Daily Market Brief 6 July 2017

Slowing U.K. Economy Stirs Interest Rate Doubts

July 6th: Highlights

  • MPC facing tough call
  • FOMC minutes question pace of rate hikes
  • Eurozone continues to thrive

MPC in tough position

Next week the U.K. will release its employment report for June. The part of that report which is drawing the most interest is the average earnings data which has been sluggish at best over the first half of 2017. As inflation has risen, subdued average earnings means that real wages have been falling.

The “knock on” effect of this is a drop in spending power which brings a slowdown in retail sales and consumer confidence.

Late next week BoE Governor will face MP’s to answer questions on inflation. The latest 2.9% year on year figure for inflation is almost 50% higher than the Government’s target. Carney will be grilled over how and why this has been allowed to happen and more importantly the MPC’s intentions for bringing inflation back into line.

The following week, the inflation data for June will be released and early predictions point to a 3% headline number bringing further angst to an economy that is markedly slowing.

The pound has lost 14% against the dollar and 13% against the Euro since the Brexit vote driving up the cost of raw materials and imported foodstuffs.

The pound closed yesterday at 1.2944 close to its recent high but any advance will be hampered by a dampening of interest rate expectations.

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FOMC Minutes question pace of future hikes

At the meeting of the rate setting Federal Open Market Committee in June there was a rift in the member’s view on future rate increases.

Relatively benign inflation data led certain members to believe that a pause in the pace of rate rises would be preferable. This would give the three hikes seen in H1 time to affect the economy and provide a clearer picture heading into Autumn.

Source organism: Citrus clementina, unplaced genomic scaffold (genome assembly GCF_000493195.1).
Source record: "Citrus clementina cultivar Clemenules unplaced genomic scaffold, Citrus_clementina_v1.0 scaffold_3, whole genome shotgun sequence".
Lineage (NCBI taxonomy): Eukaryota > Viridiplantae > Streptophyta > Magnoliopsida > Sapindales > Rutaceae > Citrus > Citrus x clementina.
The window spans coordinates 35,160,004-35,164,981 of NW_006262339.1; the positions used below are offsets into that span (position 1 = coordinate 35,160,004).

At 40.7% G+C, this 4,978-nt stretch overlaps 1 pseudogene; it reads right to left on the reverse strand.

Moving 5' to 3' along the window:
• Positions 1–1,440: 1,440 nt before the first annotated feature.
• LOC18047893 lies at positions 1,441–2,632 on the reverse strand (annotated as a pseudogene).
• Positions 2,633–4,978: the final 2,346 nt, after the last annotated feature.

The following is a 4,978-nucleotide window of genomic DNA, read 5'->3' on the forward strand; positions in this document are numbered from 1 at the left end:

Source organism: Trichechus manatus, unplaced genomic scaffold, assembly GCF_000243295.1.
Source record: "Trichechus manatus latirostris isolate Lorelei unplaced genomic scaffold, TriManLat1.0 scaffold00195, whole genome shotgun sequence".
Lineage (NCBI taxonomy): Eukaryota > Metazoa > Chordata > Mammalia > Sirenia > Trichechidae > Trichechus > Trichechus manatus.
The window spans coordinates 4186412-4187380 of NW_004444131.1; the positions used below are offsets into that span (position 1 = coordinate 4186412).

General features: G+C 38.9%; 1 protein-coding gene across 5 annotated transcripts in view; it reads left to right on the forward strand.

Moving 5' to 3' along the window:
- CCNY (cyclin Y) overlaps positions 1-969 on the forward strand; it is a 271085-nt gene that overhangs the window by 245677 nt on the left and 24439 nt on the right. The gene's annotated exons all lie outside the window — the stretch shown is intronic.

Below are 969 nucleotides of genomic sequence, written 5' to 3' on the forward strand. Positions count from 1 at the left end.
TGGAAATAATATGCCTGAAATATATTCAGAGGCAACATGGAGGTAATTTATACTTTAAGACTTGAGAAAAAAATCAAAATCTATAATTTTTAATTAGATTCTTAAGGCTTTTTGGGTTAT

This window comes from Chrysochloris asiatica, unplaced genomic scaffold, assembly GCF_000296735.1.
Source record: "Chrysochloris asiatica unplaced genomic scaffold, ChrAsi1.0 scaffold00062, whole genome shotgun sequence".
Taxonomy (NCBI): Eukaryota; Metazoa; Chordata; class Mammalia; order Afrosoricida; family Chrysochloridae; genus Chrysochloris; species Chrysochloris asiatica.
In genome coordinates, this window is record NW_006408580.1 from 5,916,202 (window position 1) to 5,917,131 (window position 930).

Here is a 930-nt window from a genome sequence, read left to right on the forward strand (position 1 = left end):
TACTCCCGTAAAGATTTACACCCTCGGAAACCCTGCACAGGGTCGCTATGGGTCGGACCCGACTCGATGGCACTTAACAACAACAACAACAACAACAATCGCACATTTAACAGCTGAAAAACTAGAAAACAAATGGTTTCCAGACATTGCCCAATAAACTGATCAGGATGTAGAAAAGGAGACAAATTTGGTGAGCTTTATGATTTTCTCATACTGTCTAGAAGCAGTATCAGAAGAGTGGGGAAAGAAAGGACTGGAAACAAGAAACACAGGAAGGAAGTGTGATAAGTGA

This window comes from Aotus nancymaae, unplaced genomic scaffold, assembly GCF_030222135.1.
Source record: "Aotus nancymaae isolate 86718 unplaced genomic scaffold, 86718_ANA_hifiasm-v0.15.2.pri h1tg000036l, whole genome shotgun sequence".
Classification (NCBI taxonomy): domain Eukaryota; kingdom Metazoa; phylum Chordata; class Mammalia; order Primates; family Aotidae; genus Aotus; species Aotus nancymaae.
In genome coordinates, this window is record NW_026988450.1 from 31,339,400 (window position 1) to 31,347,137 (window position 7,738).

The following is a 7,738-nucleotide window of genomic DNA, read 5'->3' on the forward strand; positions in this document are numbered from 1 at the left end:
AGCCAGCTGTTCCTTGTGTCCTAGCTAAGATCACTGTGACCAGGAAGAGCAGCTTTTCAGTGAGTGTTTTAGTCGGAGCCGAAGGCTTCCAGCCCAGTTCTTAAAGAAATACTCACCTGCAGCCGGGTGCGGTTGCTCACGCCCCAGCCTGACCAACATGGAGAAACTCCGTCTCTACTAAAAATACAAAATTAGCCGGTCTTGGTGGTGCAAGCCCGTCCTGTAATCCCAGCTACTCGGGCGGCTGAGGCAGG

Minneapolis Fed President Neel Kashkari has commented post-FOMC that he feels that the inflation data doesn’t warrant any further hikes. It appears that despite a few murmurs of discontent, Kashkari was the only member who voted against the hike.

A gradual tailing off of the asset purchase scheme created by increasing the size of the amount of assets allowed to mature unreplaced should have limited effect on an economy which, the Fed feels, is able to “stand on its own feet”.

The dollar has been drifting somewhat over the past few days as data has been inconclusive. Tomorrow sees the release of the June employment report. The headline number has, to a certain extent, become irrelevant due to its inaccuracy (revisions of up to 20% are common) and the fact that it is well below where it should be at this, supposed, stage of the economic cycle. The dollar index is flat at 96.27 as the markets tomorrow’s data.

Eurozone basking in summer sun

Following the political harmony that has broken out in the Eurozone, the economy has followed suit as pan-regional data continues to improve. Over the past two years concerns had been growing about patchy areas of growth and provided a dilemma for the ECB about how to promote growth in, say, Greece, while “keeping a lid” on rising inflation in Germany.

Despite a lack of concrete action from the Central Bank it is now areas of slow growth are now patchy as the economy is growing at about 0.6% quarter on quarter.

The Euro which started the year at 1.0520 before falling to a low of 1.0340 has recovered as every political and economic issue has faded.

ECB President Mario Draghi is still concerned about the ability of the region to find self-sustaining growth and remains committed to accommodative monetary policy although the tapering of the Asset Purchase Scheme is likely long before a rate hike.

The common currency is trading close to its recent high of 1.1446 but further gains are likely to be tough without a correction although support around 1.1280 looks solid.

Have a great day!

About Alan Hill

Alan has been involved in the FX market for more than 25 years and brings a wealth of experience to his content. His knowledge has been gained while trading through some of the most volatile periods of recent history. His commentary relies on an understanding of past events and how they will affect future market performance.”